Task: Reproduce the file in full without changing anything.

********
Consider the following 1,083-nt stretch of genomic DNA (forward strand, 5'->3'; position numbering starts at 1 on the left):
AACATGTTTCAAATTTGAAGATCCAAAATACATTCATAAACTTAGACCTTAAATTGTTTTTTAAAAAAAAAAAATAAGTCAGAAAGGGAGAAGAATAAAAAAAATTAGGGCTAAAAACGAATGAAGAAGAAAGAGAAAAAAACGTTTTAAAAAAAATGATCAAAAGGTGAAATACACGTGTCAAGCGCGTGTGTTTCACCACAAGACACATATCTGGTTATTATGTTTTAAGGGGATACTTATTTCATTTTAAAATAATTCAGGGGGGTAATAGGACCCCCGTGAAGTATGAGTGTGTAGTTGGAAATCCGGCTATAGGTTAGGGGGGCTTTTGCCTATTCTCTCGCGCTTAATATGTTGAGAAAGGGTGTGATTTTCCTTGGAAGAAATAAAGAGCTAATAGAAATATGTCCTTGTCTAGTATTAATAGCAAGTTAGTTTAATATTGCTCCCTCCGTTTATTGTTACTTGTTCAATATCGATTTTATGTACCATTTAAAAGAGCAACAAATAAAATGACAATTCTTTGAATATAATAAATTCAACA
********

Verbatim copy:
Consider the following 1,083-nt stretch of genomic DNA (forward strand, 5'->3'; position numbering starts at 1 on the left):
AACATGTTTCAAATTTGAAGATCCAAAATACATTCATAAACTTAGACCTTAAATTGTTTTTTAAAAAAAAAAAATAAGTCAGAAAGGGAGAAGAATAAAAAAAATTAGGGCTAAAAACGAATGAAGAAGAAAGAGAAAAAAACGTTTTAAAAAAAATGATCAAAAGGTGAAATACACGTGTCAAGCGCGTGTGTTTCACCACAAGACACATATCTGGTTATTATGTTTTAAGGGGATACTTATTTCATTTTAAAATAATTCAGGGGGGTAATAGGACCCCCGTGAAGTATGAGTGTGTAGTTGGAAATCCGGCTATAGGTTAGGGGGGCTTTTGCCTATTCTCTCGCGCTTAATATGTTGAGAAAGGGTGTGATTTTCCTTGGAAGAAATAAAGAGCTAATAGAAATATGTCCTTGTCTAGTATTAATAGCAAGTTAGTTTAATATTGCTCCCTCCGTTTATTGTTACTTGTTCAATATCGATTTTATGTACCATTTAAAAGAGCAACAAATAAAATGACAATTCTTTGAATATAATAAATTCAACA